The isolates included in this investigation were recovered from blood (39.2%), skin and skin structure (34.5%), respiratory (18.0%), urinary tract (1.2%), bone/joint (0.5%), catheter (0.3%), and other (6.3%) clinical specimens. The in vitro activity of telavancin and comparator agents tested against MRSA and MSSA is summarized in Table Table1.1. Telavancin showed potent activity against MRSA (MIC90, 0.25 μg/ml; 100.0% susceptible), and it was 2-, 4-, and 8-fold more potent than daptomycin (MIC90, 0.5 μg/ml), vancomycin or quinupristin-dalfopristin (MIC90, 1 μg/ml), and linezolid (MIC90, 2 μg/ml), respectively. These comparators still showed high susceptibility rates (≥98.7% by CLSI and EUCAST criteria) against MRSA. Among the other comparators, only trimethoprim-sulfamethoxazole (TMP/SMX) demonstrated significant coverage against S. aureus (MIC50/90, ≤0.5/≤0.5 μg/ml; 92.4% susceptible).
The methicillin resistance phenotype did not adversely affect the telavancin MIC values, a finding also noted for vancomycin, teicoplanin, daptomycin, linezolid, and TMP/SMX when comparing the MRSA MIC90 results directly with the MSSA MIC90 results (Table (Table1).1). A slight increase in the quinupristin-dalfopristin MIC90 values was observed when it was tested against MRSA (MIC90, 1 μg/ml) compared to those obtained for MSSA isolates (MIC90, 0.5 μg/ml). Comparator agents such as levofloxacin (92.9% susceptible), clindamycin (≥94.6% susceptible), gentamicin (≥96.4% susceptible), and tetracycline (≥94.2% susceptible) were only active when tested against MSSA (Table (Table11).
Table Table22 shows the telavancin MIC distribution for MRSA isolates collected from four geographic regions. A log-normal distribution and an overall modal MIC value of 0.12 μg/ml were observed, as well as differences in the telavancin MIC distribution among the four evaluated regions. A telavancin modal MIC value of 0.12 μg/ml was observed for MRSA isolates originating from North America and Europe (62.8 and 61.7% of the MRSA isolates were inhibited at 0.12 μg/ml, respectively), while a modal MIC of 0.25 μg/ml was noted for the isolates from Latin America and the APAC region (55.4 and 50.7% of the MRSA isolates were inhibited at 0.25 μg/ml, respectively). However, telavancin inhibited all staphylococci at ≤0.5 μg/ml.
Several studies have documented increased clinical failure rates when treating infections caused by MRSA showing elevated vancomycin MIC values (>1 μg/ml), and some published clinical outcome studies suggest adjusting the vancomycin susceptibility breakpoint to ≤1 μg/ml (17). When telavancin activity was evaluated against S. aureus isolates with vancomycin MIC values of ≥2 μg/ml (3.8% of the S. aureus isolates), the telavancin modal MIC (58.2% at 0.25 μg/ml) and MIC90 values (0.5 μg/ml) shifted only 1 doubling dilution higher than those of isolates having lower (≤1 μg/ml) vancomycin MIC results (modal MIC, 61.3% at 0.12 μg/ml; MIC90, 0.25 μg/ml; Fig. Fig.1).1). Furthermore, five and three S. aureus isolates displayed a phenotype of nonsusceptibility to daptomycin (MIC, 2 to 4 μg/ml) and intermediate susceptibility to vancomycin (VISA; MIC, 4 μg/ml), respectively. The telavancin MIC values obtained against daptomycin-nonsusceptible and VISA isolates were 0.25 to 0.5 and 0.12 to 0.25 μg/ml, respectively (data not shown).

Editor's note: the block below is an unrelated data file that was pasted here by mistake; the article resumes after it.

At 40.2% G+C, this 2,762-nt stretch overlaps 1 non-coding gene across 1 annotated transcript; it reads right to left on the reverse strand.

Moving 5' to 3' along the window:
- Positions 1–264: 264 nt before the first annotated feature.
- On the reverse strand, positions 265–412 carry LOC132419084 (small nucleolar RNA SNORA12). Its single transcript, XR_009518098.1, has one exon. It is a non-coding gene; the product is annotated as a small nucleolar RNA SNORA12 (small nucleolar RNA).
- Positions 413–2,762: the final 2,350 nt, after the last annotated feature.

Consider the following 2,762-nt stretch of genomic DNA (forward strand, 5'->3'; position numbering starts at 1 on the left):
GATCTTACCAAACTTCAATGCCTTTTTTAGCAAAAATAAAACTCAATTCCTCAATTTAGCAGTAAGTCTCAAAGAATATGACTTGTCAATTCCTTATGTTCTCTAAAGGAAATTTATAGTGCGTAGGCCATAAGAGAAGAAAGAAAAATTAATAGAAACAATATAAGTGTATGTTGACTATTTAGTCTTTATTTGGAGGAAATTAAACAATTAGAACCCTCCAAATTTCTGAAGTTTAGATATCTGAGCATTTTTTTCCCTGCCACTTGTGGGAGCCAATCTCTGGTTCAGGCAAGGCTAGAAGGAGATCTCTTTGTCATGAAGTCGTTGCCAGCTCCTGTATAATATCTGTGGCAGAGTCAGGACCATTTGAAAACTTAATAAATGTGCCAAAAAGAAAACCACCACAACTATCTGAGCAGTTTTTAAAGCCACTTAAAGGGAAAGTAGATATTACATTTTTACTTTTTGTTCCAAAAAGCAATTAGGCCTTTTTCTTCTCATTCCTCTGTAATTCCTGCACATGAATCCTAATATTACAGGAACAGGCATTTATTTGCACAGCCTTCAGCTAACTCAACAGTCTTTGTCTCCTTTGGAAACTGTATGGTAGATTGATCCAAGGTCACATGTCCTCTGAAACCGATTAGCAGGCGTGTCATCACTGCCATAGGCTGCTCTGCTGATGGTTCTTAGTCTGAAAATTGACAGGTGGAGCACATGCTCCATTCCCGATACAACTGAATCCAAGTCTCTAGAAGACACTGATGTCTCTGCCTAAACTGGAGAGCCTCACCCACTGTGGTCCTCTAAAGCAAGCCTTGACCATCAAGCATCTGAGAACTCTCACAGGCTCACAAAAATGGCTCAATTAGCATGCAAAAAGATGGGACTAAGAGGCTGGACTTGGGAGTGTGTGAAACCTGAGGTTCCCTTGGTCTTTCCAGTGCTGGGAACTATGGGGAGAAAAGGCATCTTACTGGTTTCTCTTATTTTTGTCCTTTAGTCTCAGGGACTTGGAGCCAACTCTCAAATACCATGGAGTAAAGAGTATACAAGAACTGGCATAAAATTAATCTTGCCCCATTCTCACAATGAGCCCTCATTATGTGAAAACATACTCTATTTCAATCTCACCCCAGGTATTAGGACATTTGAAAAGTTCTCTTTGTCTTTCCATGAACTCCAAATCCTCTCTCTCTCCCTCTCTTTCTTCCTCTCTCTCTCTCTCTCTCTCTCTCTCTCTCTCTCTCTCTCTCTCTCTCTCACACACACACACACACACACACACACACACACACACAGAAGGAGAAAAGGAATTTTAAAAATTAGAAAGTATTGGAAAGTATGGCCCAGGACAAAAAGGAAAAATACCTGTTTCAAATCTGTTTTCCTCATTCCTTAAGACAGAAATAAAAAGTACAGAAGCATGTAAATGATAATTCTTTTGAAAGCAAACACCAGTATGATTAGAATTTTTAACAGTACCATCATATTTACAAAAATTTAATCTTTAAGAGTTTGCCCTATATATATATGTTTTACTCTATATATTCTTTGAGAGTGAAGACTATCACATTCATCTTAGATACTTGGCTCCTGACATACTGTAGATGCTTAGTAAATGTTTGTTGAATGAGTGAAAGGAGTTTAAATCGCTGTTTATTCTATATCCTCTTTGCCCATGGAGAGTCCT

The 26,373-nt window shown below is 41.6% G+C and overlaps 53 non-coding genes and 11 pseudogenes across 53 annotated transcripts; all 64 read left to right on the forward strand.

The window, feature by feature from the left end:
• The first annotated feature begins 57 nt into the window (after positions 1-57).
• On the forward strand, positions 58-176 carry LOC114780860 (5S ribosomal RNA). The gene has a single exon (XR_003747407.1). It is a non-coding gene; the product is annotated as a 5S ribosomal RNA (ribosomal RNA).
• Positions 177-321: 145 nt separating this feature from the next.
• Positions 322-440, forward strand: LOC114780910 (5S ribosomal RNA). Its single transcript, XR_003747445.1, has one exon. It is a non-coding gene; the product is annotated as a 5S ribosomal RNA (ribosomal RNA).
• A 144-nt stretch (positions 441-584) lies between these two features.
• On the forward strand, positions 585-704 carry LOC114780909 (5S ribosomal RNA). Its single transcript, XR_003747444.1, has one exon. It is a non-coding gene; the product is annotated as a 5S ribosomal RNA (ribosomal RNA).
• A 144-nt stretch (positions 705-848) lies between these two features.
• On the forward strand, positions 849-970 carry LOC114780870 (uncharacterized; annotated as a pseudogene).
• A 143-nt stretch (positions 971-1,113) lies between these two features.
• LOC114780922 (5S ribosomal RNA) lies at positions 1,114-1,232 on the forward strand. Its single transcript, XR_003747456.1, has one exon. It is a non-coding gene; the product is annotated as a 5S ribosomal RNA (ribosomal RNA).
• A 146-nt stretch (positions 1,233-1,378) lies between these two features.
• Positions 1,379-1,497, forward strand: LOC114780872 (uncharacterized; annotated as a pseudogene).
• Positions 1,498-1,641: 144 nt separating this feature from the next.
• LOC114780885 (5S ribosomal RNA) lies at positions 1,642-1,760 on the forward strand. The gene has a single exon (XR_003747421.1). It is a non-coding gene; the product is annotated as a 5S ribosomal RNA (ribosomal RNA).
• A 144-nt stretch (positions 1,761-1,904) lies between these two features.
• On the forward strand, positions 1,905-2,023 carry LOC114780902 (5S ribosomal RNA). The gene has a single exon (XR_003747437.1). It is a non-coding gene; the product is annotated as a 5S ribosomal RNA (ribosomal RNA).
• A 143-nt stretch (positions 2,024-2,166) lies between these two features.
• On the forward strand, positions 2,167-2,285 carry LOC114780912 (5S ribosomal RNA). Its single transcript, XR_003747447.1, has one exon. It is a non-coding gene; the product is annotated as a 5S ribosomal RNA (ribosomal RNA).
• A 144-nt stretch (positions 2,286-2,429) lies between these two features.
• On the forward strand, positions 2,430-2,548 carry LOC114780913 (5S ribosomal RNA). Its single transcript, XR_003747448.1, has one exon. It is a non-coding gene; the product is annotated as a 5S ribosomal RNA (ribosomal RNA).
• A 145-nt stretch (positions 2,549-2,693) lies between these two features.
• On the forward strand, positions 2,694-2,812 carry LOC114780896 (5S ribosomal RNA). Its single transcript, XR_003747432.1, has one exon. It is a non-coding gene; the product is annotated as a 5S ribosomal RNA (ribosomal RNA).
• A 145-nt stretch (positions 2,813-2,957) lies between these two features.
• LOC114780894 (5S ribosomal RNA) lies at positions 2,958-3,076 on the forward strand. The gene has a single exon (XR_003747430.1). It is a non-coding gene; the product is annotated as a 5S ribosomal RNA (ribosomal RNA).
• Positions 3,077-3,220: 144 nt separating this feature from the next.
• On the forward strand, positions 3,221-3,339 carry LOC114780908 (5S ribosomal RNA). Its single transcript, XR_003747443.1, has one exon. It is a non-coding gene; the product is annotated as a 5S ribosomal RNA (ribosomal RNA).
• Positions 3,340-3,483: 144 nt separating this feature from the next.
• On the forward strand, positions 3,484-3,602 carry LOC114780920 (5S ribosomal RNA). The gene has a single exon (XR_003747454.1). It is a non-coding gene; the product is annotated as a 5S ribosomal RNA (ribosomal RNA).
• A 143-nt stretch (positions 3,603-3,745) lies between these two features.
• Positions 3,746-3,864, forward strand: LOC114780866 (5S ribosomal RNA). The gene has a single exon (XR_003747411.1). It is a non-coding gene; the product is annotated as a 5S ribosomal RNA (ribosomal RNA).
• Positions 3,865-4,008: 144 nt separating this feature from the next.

The results obtained during this investigation corroborate previous reports describing the potent in vitro activity (MIC90) of telavancin against clinical S. aureus isolates (MIC90, 0.25 to 0.5 μg/ml) (6, 7, 12, 14). Differences in the modal MIC values of telavancin were noted when it was tested against MRSA isolates from distinct geographic regions. It is tempting to speculate that these results could be due to the presence of specific MRSA lineages within each geographic area, which may reflect different susceptibility profiles. When telavancin activity was evaluated against S. aureus isolates with higher vancomycin MIC values (≥2 μg/ml), including VISA isolates (MIC, 4 μg/ml), a slight decrease in potency (2-fold) was observed. These results are also in agreement with earlier publications that demonstrated telavancin MIC values between 0.25 and 1 μg/ml when it was tested against VISA isolates (6, 15).
In summary, based upon MIC90 values, telavancin had stable activity over time against S. aureus, including isolates exhibiting a methicillin resistance phenotype, regardless of the geographic origin of the strains (6, 7). The results of this surveillance report confirm the stable potency of telavancin and emphasize its potential role as an effective alternative to current approved agents for the therapy of cSSSI due to S. aureus organisms, especially MRSA (1).
Expert technical and informatic support was kindly provided by D. Biedenbach, P. Rhomberg, J. Ross, A. Small, and M. Stillwell.
The study and publication process were funded by Astellas Pharma Global Development, Inc., and Theravance, Inc. Circulation of the draft manuscript for scientific review by Astellas Pharma Global Development, Inc., and Theravance, Inc., and collation of comments were conducted by Emily Hutchinson, a medical writer at Envision Scientific Solutions funded by Astellas Pharma Global Development, Inc.
Published ahead of print on 12 April 2010.